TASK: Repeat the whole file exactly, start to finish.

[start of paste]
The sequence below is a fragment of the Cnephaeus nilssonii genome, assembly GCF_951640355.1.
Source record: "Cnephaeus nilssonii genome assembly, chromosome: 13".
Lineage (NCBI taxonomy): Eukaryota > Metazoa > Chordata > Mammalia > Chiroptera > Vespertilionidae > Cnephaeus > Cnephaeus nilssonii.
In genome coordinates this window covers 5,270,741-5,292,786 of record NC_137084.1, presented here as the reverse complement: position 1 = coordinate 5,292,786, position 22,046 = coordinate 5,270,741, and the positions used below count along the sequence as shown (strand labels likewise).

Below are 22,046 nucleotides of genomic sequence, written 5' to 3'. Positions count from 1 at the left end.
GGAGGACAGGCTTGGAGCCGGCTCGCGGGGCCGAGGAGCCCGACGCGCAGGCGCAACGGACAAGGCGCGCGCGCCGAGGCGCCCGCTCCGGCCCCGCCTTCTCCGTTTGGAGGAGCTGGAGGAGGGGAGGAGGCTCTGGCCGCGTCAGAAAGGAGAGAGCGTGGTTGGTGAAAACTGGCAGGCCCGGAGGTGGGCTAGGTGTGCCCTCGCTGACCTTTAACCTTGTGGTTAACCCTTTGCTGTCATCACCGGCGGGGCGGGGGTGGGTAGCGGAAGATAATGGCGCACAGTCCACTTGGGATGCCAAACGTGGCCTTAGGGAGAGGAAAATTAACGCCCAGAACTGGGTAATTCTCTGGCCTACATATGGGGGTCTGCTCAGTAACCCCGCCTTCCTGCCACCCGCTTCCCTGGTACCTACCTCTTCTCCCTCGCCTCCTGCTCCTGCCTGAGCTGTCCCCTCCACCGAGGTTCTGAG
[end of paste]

The sequence below is a fragment of the Cnephaeus nilssonii genome, assembly GCF_951640355.1.
Source record: "Cnephaeus nilssonii genome assembly, chromosome: 13".
Lineage (NCBI taxonomy): Eukaryota > Metazoa > Chordata > Mammalia > Chiroptera > Vespertilionidae > Cnephaeus > Cnephaeus nilssonii.
In genome coordinates this window covers 5,270,741-5,292,786 of record NC_137084.1, presented here as the reverse complement: position 1 = coordinate 5,292,786, position 22,046 = coordinate 5,270,741, and the positions used below count along the sequence as shown (strand labels likewise).

Below are 22,046 nucleotides of genomic sequence, written 5' to 3'. Positions count from 1 at the left end.
GGAGGACAGGCTTGGAGCCGGCTCGCGGGGCCGAGGAGCCCGACGCGCAGGCGCAACGGACAAGGCGCGCGCGCCGAGGCGCCCGCTCCGGCCCCGCCTTCTCCGTTTGGAGGAGCTGGAGGAGGGGAGGAGGCTCTGGCCGCGTCAGAAAGGAGAGAGCGTGGTTGGTGAAAACTGGCAGGCCCGGAGGTGGGCTAGGTGTGCCCTCGCTGACCTTTAACCTTGTGGTTAACCCTTTGCTGTCATCACCGGCGGGGCGGGGGTGGGTAGCGGAAGATAATGGCGCACAGTCCACTTGGGATGCCAAACGTGGCCTTAGGGAGAGGAAAATTAACGCCCAGAACTGGGTAATTCTCTGGCCTACATATGGGGGTCTGCTCAGTAACCCCGCCTTCCTGCCACCCGCTTCCCTGGTACCTACCTCTTCTCCCTCGCCTCCTGCTCCTGCCTGAGCTGTCCCCTCCACCGAGGTTCTGAG